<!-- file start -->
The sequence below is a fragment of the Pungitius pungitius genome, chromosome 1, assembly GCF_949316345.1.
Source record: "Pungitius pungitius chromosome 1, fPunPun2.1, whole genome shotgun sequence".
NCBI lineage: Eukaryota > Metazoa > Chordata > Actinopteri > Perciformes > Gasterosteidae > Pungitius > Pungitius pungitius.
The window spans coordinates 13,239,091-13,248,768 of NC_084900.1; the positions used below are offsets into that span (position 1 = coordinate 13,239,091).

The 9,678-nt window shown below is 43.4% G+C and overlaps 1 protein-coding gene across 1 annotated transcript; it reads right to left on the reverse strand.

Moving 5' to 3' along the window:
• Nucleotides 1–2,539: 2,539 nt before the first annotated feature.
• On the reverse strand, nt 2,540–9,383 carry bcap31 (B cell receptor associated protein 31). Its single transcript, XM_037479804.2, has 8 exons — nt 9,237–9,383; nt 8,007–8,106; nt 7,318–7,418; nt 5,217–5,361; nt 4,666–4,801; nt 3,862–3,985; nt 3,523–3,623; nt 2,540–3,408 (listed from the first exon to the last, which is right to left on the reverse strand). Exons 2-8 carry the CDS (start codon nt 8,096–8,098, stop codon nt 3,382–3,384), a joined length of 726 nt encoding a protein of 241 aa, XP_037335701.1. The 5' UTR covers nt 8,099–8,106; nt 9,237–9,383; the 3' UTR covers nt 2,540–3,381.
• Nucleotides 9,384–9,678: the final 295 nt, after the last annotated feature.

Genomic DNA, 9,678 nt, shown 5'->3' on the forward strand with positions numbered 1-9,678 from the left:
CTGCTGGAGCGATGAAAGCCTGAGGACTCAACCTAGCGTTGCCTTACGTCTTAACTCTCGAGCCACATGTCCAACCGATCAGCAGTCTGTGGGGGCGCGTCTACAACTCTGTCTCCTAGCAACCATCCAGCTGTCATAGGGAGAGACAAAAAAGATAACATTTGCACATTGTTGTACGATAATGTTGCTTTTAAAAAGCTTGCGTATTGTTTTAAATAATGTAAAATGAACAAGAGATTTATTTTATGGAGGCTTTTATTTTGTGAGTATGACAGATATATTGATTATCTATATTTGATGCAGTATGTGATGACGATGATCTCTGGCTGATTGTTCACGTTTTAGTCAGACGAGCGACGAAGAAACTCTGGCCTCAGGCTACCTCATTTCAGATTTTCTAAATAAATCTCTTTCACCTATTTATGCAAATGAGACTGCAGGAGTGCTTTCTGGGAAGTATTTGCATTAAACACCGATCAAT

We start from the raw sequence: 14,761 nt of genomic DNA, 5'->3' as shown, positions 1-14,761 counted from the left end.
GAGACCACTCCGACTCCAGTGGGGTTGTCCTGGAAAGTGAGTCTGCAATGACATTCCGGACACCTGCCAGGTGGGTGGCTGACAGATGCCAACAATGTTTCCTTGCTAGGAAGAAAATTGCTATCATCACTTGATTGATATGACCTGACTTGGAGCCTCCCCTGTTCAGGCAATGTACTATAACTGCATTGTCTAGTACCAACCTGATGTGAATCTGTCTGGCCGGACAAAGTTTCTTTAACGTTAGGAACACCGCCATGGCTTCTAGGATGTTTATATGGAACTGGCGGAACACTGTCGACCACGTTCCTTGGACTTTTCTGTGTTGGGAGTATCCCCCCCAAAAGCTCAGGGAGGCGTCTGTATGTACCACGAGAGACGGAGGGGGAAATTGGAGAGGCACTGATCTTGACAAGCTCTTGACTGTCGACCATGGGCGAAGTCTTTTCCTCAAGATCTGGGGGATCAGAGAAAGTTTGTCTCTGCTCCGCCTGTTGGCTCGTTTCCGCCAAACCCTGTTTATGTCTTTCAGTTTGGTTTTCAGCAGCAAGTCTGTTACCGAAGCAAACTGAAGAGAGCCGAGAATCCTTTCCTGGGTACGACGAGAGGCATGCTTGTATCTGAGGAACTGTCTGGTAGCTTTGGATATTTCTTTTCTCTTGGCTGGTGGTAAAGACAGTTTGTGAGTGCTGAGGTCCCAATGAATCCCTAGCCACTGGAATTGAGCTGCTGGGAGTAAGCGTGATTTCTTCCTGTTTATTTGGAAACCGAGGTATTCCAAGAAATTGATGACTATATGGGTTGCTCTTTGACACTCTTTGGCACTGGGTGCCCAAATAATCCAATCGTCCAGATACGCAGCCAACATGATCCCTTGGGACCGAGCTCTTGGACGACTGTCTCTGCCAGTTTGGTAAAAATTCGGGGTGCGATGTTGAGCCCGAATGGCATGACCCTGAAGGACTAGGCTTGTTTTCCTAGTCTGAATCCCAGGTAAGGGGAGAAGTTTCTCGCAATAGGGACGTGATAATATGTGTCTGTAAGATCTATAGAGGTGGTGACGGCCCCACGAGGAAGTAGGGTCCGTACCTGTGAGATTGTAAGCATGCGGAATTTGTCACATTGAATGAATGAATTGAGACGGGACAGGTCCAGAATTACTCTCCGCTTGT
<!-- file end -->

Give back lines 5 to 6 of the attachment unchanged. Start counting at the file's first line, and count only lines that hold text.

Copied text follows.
The 9,678-nt window shown below is 43.4% G+C and overlaps 1 protein-coding gene across 1 annotated transcript; it reads right to left on the reverse strand.

Moving 5' to 3' along the window: